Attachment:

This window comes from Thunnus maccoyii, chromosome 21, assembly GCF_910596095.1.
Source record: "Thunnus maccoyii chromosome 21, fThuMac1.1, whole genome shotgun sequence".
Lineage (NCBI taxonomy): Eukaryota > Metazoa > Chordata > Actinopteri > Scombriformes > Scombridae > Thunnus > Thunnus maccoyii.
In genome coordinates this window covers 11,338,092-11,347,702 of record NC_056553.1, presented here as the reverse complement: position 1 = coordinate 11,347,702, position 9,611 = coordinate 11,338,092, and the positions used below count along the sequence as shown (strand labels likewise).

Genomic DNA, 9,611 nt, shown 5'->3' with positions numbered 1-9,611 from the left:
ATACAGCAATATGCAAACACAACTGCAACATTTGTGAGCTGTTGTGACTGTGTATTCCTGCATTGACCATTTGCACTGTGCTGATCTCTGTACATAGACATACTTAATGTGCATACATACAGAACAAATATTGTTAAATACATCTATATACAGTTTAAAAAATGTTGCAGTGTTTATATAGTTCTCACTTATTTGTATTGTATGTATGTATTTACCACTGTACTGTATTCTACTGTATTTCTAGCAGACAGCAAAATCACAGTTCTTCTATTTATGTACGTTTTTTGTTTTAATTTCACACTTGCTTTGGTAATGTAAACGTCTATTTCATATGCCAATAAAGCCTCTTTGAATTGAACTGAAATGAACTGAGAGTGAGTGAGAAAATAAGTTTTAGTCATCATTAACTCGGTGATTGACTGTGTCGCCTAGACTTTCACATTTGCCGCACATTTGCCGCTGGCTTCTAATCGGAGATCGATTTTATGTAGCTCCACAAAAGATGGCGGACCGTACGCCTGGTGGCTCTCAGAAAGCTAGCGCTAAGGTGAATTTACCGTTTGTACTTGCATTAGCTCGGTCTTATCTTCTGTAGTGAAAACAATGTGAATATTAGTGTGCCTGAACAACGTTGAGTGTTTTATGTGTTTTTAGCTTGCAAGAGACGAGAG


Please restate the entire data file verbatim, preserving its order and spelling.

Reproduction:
This window comes from Thunnus maccoyii, chromosome 21, assembly GCF_910596095.1.
Source record: "Thunnus maccoyii chromosome 21, fThuMac1.1, whole genome shotgun sequence".
Lineage (NCBI taxonomy): Eukaryota > Metazoa > Chordata > Actinopteri > Scombriformes > Scombridae > Thunnus > Thunnus maccoyii.
In genome coordinates this window covers 11,338,092-11,347,702 of record NC_056553.1, presented here as the reverse complement: position 1 = coordinate 11,347,702, position 9,611 = coordinate 11,338,092, and the positions used below count along the sequence as shown (strand labels likewise).

Genomic DNA, 9,611 nt, shown 5'->3' with positions numbered 1-9,611 from the left:
ATACAGCAATATGCAAACACAACTGCAACATTTGTGAGCTGTTGTGACTGTGTATTCCTGCATTGACCATTTGCACTGTGCTGATCTCTGTACATAGACATACTTAATGTGCATACATACAGAACAAATATTGTTAAATACATCTATATACAGTTTAAAAAATGTTGCAGTGTTTATATAGTTCTCACTTATTTGTATTGTATGTATGTATTTACCACTGTACTGTATTCTACTGTATTTCTAGCAGACAGCAAAATCACAGTTCTTCTATTTATGTACGTTTTTTGTTTTAATTTCACACTTGCTTTGGTAATGTAAACGTCTATTTCATATGCCAATAAAGCCTCTTTGAATTGAACTGAAATGAACTGAGAGTGAGTGAGAAAATAAGTTTTAGTCATCATTAACTCGGTGATTGACTGTGTCGCCTAGACTTTCACATTTGCCGCACATTTGCCGCTGGCTTCTAATCGGAGATCGATTTTATGTAGCTCCACAAAAGATGGCGGACCGTACGCCTGGTGGCTCTCAGAAAGCTAGCGCTAAGGTGAATTTACCGTTTGTACTTGCATTAGCTCGGTCTTATCTTCTGTAGTGAAAACAATGTGAATATTAGTGTGCCTGAACAACGTTGAGTGTTTTATGTGTTTTTAGCTTGCAAGAGACGAGAG